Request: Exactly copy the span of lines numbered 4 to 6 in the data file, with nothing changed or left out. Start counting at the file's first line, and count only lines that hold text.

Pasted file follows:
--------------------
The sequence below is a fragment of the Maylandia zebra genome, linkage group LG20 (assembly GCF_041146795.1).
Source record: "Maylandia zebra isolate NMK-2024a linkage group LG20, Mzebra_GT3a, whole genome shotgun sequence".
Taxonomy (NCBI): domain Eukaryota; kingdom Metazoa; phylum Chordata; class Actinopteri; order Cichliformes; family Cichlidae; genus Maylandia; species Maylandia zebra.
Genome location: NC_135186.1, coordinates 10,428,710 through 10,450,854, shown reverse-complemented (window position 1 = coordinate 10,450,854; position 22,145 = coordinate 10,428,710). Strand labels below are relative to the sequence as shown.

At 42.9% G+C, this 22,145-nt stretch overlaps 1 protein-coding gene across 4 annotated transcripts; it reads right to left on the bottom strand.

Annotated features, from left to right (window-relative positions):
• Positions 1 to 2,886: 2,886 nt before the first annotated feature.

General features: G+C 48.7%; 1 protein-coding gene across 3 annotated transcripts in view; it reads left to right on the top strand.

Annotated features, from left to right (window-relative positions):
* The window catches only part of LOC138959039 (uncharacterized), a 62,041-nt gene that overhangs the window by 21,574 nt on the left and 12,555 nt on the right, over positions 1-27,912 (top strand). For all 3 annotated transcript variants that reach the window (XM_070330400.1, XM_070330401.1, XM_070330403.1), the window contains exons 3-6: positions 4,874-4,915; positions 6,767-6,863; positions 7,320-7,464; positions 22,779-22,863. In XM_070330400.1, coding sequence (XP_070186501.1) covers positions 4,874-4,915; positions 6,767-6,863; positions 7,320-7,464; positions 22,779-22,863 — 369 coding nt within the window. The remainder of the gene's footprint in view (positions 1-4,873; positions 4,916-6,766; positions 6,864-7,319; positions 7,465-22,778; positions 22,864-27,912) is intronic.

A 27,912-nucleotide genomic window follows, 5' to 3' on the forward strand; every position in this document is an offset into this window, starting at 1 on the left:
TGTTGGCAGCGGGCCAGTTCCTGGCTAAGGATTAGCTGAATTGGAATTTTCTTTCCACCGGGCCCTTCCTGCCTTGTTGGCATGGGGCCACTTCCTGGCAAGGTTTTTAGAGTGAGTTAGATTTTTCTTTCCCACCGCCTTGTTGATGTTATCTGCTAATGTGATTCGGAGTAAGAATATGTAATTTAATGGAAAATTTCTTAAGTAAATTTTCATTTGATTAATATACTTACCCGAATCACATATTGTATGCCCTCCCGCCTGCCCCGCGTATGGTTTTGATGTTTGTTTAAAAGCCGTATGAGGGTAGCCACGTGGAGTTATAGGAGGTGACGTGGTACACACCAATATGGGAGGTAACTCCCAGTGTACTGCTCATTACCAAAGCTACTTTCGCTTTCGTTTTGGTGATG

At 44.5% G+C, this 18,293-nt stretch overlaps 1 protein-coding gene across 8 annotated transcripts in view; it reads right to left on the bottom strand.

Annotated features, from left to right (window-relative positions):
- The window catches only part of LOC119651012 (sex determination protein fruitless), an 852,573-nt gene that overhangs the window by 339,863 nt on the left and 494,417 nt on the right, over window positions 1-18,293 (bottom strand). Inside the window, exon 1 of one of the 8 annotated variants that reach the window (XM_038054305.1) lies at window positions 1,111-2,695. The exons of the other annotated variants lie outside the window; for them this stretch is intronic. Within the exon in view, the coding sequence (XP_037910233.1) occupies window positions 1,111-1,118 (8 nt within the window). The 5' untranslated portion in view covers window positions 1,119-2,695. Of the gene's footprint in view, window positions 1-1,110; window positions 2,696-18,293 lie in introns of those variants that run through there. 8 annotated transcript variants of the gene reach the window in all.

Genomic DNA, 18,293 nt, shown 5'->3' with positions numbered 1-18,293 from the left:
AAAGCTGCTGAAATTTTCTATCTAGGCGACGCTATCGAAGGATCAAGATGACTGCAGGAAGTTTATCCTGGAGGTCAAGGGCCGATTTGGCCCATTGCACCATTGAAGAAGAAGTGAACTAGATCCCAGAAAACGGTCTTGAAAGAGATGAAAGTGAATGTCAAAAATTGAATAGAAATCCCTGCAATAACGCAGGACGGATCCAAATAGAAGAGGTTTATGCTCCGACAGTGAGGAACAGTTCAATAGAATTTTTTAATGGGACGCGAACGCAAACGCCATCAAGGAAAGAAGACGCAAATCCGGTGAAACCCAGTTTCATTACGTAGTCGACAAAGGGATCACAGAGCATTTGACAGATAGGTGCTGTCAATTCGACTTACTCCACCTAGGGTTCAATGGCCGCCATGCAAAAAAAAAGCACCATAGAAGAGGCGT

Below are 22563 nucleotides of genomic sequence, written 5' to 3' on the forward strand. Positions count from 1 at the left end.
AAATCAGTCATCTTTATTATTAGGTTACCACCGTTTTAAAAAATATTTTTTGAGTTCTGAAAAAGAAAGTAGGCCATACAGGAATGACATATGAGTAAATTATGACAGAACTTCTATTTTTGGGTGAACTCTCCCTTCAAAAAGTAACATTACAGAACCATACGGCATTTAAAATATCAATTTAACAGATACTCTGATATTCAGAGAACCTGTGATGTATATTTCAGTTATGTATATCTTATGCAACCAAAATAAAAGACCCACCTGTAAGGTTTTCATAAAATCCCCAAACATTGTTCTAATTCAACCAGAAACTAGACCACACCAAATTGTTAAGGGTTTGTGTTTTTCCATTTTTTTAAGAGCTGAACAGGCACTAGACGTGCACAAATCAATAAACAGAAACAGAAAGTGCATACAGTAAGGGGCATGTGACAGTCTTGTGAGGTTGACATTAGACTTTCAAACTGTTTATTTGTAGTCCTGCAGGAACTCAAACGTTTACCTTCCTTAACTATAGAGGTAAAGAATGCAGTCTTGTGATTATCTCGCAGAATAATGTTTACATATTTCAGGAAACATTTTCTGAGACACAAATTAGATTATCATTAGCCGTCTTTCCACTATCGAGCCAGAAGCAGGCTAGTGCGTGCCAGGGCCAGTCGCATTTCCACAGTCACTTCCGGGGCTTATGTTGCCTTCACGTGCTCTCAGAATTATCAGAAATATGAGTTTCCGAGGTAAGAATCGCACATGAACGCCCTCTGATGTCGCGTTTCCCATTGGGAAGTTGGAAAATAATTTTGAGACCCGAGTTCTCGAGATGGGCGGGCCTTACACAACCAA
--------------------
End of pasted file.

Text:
Genome location: NC_135186.1, coordinates 10,428,710 through 10,450,854, shown reverse-complemented (window position 1 = coordinate 10,450,854; position 22,145 = coordinate 10,428,710). Strand labels below are relative to the sequence as shown.

At 42.9% G+C, this 22,145-nt stretch overlaps 1 protein-coding gene across 4 annotated transcripts; it reads right to left on the bottom strand.

Annotated features, from left to right (window-relative positions):